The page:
Commissioner for Human Rights lodged on 24 March appeal to the Constitutional Tribunal against Media Law of 30 December 2015. In the opinion of the Commissioner for Human Rights the Act violates constitutional guarantees of freedom of speech and media freedom by subordinating the public service broadcasting directly to the government and restricts the constitutional role of National Broadcasting Council.
The Commissioner lodges its appeal after analyses carried out by Office of the Commissioner for Human Rights and in connection with the letter of National Broadcasting Council (which cannot lodge appeals to the Constitutional Tribunal on its own), in the spirit of authorities’ cooperation mentioned in the Preamble to the Constitution.
- Freedom of speech and related media freedom are constitutional principles – argues Commissioner for Human Rights. Public media should constitute an institutional guarantee of freedom of speech and pluralism of means of social communication. In order to fulfil this function, they must, however, be characterized with independence from both political and economic interests.
Constitutional Tribunal have already stated that preservation of internal pluralism of programs is possible only when maintaining palpable distance from the current political holder (Constitutional Tribunal resolution of 13 December 1995, file no. W 6/95).
Freedom of speech guarantee
As the Commissioner for Human Rights recalls, public service broadcasting was created in Poland as a result of governmental transformation of radio and television (Act of 29 December 1992). Earlier, during People's Republic of Poland period, public radio and television services were government agencies and they were politically and organizationally subordinated to the Council of Ministers.
In order to separate public media from the authorities, the Act on radio and television of year 1992 introduced three levels of making decisions on public radio and television: (1) the National Broadcasting Council and as part of companies of public radio and television services – (2) supervisory boards and (3) boards of these companies. They constituted, in a way, "buffers" between political authorities and editorial boards.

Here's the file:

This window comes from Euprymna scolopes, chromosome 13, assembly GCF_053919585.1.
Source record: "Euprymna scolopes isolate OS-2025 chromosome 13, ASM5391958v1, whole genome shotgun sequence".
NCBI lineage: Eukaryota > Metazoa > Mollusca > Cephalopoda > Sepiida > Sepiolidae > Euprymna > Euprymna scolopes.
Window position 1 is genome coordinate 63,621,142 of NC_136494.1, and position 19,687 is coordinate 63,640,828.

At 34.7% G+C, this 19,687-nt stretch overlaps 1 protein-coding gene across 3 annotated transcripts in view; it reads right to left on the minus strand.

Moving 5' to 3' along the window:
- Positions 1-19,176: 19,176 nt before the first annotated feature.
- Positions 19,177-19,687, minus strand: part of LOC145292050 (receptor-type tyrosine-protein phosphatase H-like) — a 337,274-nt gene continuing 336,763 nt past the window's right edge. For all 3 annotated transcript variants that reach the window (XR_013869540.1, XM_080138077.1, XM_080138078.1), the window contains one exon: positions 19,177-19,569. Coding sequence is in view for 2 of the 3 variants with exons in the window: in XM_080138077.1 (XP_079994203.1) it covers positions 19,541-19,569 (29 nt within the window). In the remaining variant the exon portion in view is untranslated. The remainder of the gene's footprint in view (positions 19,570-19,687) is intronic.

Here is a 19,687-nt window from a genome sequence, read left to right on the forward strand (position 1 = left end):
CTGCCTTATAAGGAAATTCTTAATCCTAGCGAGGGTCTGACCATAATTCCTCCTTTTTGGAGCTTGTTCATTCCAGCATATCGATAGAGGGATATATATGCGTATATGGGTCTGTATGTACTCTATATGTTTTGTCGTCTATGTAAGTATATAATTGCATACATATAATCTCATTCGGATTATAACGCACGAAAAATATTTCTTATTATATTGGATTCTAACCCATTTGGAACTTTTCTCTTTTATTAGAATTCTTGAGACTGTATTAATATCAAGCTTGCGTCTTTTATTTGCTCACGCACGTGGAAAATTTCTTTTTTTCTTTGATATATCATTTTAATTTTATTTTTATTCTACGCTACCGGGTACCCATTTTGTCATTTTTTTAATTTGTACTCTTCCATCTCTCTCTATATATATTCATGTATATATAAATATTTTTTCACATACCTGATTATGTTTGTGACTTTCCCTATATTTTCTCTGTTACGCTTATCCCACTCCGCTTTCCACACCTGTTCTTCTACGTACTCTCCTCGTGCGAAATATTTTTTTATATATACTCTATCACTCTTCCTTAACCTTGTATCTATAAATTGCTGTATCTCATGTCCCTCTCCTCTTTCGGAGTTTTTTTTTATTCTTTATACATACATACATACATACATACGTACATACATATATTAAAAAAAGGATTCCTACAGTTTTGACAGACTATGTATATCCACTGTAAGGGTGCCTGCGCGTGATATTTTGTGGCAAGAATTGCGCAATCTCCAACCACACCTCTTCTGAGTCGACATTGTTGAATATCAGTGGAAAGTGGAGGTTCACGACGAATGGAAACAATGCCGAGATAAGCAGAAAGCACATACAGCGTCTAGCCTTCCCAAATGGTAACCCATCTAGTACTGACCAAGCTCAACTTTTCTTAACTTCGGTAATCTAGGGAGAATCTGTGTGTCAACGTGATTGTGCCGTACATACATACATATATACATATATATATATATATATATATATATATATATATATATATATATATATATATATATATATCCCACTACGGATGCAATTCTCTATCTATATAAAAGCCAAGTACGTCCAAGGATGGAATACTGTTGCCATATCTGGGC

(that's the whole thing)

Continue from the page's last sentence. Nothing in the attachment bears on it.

Meanwhile, Act of 30 December 2015 – an a appeal was lodged to replace this complicated procedure of appointing authorities of public service media with decision of government member – the Minister of the Treasury.
The role of National Broadcasting Council
The Act the appeal was lodged against ignores the National Broadcasting Council – body of state control and law protection, which, on the one hand, is a guardian of freedom of speech and media independence, and, on the other is responsible for the implementation of public service mission, which is related to "...radio and television public interest". The legislator ignored the fact that the National Broadcasting Council is based on Constitution in terms of participation of authorities in creation of media authorities. The Council was designed to be situated beyond the tripartition of power, "between the executive and the legislative power, with maintenance of palpable distance from the government" (Constitutional Tribunal decision of 23 March 2006, file no. IC 4/06).
When the government decides on the structure of media authorities...
By the virtue of the lodged against Act, government acquired a decisive and direct influence on the organization of public media and structure of their bodies. Thus, authorities of mass media companies operate under pressure to edit the content of programs so as to satisfy the government and avoid its dissatisfaction.
It may lead to avoiding or minimizing topics that present the authority in negative light.
Can a decision be made regarding an Act which shall cease to be valid in three months?
Commissioner for Human Rights submits its appeal during the period of validity of Act of 30 December 2015. It shall, however, lose its validity on 30 June 2016, thus at the time of issuing the decision by the Constitutional Tribunal it may no longer be valid.
However, in the opinion of the Commissioner for Human Rights, issuing a decision is possible even when the Act is no longer valid. Provisions of the lodged against Act refer, after all, to the rights and freedoms protected by the Constitution and effects of this Act shall persist even after the Act is no longer valid.
The legislator can neither freely suspend rights and freedoms, nor constitutional principles such as freedom of speech and media freedom constituting basis for principle of independence of public service media.
Neither permanent, nor temporary public service media dependency from the government can be introduced.
In the decision of 12 December 2005 on case file no. K 32/04 the Tribunal stated that "it is not sufficient for the applied measures to be in line with the intended objectives, facilitate their achievement or be convenient for authorities, which are to apply them in order to achieve these objectives. These measures should be worth the democratic state of rule of law".
However, at the same time, it should be remembered that these measures may be considered justified only to the extent they are aimed at protection of values of a democratic state of rule of law.